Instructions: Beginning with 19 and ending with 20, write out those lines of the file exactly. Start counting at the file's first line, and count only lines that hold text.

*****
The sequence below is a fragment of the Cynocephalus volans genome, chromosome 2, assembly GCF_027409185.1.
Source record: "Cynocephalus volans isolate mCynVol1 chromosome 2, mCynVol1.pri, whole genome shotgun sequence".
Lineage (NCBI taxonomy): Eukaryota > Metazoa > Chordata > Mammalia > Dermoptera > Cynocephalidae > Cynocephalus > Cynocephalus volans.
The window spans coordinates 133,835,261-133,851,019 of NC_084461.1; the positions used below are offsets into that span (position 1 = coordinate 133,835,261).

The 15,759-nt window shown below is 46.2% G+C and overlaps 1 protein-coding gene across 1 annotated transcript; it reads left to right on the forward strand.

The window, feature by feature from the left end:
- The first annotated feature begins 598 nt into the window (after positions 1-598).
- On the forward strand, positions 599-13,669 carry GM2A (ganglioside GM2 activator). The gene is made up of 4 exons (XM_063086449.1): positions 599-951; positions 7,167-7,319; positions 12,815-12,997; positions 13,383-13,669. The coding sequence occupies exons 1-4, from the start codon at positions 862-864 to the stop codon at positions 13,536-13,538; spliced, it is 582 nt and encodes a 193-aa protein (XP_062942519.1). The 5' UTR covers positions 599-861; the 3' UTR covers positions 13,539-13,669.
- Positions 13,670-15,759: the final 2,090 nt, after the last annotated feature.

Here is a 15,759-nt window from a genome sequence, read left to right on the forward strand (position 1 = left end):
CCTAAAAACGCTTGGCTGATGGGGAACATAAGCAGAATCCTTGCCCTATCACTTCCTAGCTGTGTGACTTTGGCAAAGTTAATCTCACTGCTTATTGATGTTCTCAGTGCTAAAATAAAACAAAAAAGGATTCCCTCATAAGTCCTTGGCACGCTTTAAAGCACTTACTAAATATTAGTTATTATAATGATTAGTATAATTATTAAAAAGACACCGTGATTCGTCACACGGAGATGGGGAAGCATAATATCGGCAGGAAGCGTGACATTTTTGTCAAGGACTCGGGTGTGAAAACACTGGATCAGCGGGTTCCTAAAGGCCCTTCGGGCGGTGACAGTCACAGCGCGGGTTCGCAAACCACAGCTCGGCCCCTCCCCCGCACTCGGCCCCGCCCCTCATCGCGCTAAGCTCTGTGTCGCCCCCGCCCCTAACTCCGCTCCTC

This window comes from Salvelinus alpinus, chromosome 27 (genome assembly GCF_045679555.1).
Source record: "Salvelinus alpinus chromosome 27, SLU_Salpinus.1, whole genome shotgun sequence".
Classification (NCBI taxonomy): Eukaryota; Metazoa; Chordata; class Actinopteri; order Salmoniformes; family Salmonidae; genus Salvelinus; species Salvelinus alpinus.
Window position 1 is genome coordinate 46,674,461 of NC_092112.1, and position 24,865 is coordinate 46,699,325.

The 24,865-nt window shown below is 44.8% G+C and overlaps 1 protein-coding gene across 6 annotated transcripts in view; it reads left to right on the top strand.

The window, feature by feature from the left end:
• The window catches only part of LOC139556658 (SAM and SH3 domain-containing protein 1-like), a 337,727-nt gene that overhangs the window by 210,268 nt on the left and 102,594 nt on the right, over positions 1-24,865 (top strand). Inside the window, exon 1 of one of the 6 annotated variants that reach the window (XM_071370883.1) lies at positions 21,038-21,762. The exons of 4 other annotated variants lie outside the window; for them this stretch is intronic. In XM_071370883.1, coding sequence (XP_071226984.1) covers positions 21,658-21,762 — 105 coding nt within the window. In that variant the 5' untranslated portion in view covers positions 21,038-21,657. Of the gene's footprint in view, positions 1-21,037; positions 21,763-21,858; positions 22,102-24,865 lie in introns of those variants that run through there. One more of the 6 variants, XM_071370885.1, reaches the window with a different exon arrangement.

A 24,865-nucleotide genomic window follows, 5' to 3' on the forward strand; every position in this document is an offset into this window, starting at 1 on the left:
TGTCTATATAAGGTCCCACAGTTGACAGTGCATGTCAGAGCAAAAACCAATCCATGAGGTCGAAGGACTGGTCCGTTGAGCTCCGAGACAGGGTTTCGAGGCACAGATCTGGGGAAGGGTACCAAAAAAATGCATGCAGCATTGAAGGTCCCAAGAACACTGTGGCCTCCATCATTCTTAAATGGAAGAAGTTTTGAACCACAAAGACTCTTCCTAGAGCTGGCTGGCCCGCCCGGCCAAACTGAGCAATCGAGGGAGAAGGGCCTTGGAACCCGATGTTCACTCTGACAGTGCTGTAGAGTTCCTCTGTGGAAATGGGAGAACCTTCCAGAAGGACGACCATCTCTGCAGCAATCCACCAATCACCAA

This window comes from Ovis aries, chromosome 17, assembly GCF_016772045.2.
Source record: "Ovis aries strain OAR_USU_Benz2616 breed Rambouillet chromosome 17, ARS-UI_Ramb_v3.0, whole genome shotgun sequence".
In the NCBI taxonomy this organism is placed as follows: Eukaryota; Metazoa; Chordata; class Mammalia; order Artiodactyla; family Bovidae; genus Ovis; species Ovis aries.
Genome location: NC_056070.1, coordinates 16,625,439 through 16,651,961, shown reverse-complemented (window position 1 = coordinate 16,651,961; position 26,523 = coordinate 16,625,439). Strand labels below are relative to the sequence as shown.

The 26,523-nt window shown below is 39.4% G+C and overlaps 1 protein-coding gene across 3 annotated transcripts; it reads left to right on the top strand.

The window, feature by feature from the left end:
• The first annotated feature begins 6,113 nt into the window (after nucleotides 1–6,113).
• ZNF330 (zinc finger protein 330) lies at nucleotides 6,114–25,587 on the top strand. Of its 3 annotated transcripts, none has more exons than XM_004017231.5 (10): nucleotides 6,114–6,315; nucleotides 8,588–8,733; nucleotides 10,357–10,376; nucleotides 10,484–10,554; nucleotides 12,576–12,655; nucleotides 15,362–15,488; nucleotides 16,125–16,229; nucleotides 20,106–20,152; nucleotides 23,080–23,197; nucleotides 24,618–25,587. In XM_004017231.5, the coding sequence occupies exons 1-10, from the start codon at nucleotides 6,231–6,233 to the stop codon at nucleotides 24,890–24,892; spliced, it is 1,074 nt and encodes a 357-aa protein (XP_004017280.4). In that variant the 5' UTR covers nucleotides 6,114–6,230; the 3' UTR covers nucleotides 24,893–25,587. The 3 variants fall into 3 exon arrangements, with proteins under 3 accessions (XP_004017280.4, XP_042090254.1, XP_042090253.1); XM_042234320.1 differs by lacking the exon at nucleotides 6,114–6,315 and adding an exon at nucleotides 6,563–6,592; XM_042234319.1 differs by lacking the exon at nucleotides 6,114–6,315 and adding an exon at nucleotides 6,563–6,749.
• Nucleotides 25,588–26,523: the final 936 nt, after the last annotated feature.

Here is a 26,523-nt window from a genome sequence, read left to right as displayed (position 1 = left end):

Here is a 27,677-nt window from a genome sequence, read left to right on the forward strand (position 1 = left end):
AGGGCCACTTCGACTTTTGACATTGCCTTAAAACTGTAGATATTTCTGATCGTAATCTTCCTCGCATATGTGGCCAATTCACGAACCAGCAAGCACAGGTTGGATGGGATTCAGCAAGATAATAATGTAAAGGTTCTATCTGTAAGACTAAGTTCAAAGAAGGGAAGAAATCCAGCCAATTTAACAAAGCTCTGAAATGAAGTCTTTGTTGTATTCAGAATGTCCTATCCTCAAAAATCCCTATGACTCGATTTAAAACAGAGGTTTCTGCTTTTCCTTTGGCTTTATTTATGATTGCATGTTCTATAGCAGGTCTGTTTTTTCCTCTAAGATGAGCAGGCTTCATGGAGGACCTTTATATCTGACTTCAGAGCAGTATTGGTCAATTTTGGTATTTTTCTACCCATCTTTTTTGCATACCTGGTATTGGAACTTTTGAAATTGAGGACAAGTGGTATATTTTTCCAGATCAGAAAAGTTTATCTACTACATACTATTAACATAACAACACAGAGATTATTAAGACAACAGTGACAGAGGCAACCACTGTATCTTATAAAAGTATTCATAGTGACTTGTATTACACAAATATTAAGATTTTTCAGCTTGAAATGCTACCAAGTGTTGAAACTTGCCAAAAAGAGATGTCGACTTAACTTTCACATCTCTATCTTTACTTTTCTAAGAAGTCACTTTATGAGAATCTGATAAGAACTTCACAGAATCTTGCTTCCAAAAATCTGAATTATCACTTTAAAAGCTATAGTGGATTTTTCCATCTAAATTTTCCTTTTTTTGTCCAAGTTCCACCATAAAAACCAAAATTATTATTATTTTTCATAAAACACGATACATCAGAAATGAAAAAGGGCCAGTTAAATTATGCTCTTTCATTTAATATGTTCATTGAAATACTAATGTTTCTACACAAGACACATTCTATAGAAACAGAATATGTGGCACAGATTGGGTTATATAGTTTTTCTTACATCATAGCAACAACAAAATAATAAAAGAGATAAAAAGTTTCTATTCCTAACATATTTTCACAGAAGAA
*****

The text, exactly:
A 24,865-nucleotide genomic window follows, 5' to 3' on the forward strand; every position in this document is an offset into this window, starting at 1 on the left:
TGTCTATATAAGGTCCCACAGTTGACAGTGCATGTCAGAGCAAAAACCAATCCATGAGGTCGAAGGACTGGTCCGTTGAGCTCCGAGACAGGGTTTCGAGGCACAGATCTGGGGAAGGGTACCAAAAAAATGCATGCAGCATTGAAGGTCCCAAGAACACTGTGGCCTCCATCATTCTTAAATGGAAGAAGTTTTGAACCACAAAGACTCTTCCTAGAGCTGGCTGGCCCGCCCGGCCAAACTGAGCAATCGAGGGAGAAGGGCCTTGGAACCCGATGTTCACTCTGACAGTGCTGTAGAGTTCCTCTGTGGAAATGGGAGAACCTTCCAGAAGGACGACCATCTCTGCAGCAATCCACCAATCACCAA